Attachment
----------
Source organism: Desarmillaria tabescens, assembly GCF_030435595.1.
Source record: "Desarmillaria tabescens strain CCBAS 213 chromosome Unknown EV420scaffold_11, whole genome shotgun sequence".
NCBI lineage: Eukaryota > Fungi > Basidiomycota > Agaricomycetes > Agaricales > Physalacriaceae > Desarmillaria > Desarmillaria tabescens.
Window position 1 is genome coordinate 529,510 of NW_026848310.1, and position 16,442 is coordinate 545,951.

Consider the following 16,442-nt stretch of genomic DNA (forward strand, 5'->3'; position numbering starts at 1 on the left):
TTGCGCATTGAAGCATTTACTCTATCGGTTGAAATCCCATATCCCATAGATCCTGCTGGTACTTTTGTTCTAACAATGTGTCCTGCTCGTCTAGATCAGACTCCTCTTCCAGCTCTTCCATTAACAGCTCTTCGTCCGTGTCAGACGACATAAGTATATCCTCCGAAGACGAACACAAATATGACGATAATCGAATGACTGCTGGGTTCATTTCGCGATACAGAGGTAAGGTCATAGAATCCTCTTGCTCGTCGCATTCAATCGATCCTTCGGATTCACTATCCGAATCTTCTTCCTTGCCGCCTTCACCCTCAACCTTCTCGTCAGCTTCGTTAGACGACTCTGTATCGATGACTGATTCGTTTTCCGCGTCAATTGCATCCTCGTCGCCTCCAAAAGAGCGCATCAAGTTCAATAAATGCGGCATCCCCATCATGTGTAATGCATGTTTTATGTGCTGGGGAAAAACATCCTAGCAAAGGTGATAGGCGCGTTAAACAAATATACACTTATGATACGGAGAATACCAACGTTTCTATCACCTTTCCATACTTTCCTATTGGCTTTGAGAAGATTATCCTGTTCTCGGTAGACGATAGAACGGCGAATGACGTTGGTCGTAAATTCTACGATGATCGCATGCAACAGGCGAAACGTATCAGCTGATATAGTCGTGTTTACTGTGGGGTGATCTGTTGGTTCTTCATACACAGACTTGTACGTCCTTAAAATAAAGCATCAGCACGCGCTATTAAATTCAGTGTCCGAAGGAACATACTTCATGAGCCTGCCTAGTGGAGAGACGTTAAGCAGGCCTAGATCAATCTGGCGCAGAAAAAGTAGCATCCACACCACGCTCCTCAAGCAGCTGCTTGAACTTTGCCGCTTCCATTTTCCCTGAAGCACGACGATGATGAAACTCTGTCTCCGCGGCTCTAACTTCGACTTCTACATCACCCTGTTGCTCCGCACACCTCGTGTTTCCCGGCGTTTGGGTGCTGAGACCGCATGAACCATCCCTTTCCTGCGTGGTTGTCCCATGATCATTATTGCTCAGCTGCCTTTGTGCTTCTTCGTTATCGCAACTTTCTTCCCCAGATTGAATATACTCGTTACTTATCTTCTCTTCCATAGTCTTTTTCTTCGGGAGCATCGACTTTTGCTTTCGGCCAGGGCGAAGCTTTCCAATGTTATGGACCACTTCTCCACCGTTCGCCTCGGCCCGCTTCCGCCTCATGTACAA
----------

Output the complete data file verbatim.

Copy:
Source organism: Desarmillaria tabescens, assembly GCF_030435595.1.
Source record: "Desarmillaria tabescens strain CCBAS 213 chromosome Unknown EV420scaffold_11, whole genome shotgun sequence".
NCBI lineage: Eukaryota > Fungi > Basidiomycota > Agaricomycetes > Agaricales > Physalacriaceae > Desarmillaria > Desarmillaria tabescens.
Window position 1 is genome coordinate 529,510 of NW_026848310.1, and position 16,442 is coordinate 545,951.

Consider the following 16,442-nt stretch of genomic DNA (forward strand, 5'->3'; position numbering starts at 1 on the left):
TTGCGCATTGAAGCATTTACTCTATCGGTTGAAATCCCATATCCCATAGATCCTGCTGGTACTTTTGTTCTAACAATGTGTCCTGCTCGTCTAGATCAGACTCCTCTTCCAGCTCTTCCATTAACAGCTCTTCGTCCGTGTCAGACGACATAAGTATATCCTCCGAAGACGAACACAAATATGACGATAATCGAATGACTGCTGGGTTCATTTCGCGATACAGAGGTAAGGTCATAGAATCCTCTTGCTCGTCGCATTCAATCGATCCTTCGGATTCACTATCCGAATCTTCTTCCTTGCCGCCTTCACCCTCAACCTTCTCGTCAGCTTCGTTAGACGACTCTGTATCGATGACTGATTCGTTTTCCGCGTCAATTGCATCCTCGTCGCCTCCAAAAGAGCGCATCAAGTTCAATAAATGCGGCATCCCCATCATGTGTAATGCATGTTTTATGTGCTGGGGAAAAACATCCTAGCAAAGGTGATAGGCGCGTTAAACAAATATACACTTATGATACGGAGAATACCAACGTTTCTATCACCTTTCCATACTTTCCTATTGGCTTTGAGAAGATTATCCTGTTCTCGGTAGACGATAGAACGGCGAATGACGTTGGTCGTAAATTCTACGATGATCGCATGCAACAGGCGAAACGTATCAGCTGATATAGTCGTGTTTACTGTGGGGTGATCTGTTGGTTCTTCATACACAGACTTGTACGTCCTTAAAATAAAGCATCAGCACGCGCTATTAAATTCAGTGTCCGAAGGAACATACTTCATGAGCCTGCCTAGTGGAGAGACGTTAAGCAGGCCTAGATCAATCTGGCGCAGAAAAAGTAGCATCCACACCACGCTCCTCAAGCAGCTGCTTGAACTTTGCCGCTTCCATTTTCCCTGAAGCACGACGATGATGAAACTCTGTCTCCGCGGCTCTAACTTCGACTTCTACATCACCCTGTTGCTCCGCACACCTCGTGTTTCCCGGCGTTTGGGTGCTGAGACCGCATGAACCATCCCTTTCCTGCGTGGTTGTCCCATGATCATTATTGCTCAGCTGCCTTTGTGCTTCTTCGTTATCGCAACTTTCTTCCCCAGATTGAATATACTCGTTACTTATCTTCTCTTCCATAGTCTTTTTCTTCGGGAGCATCGACTTTTGCTTTCGGCCAGGGCGAAGCTTTCCAATGTTATGGACCACTTCTCCACCGTTCGCCTCGGCCCGCTTCCGCCTCATGTACAA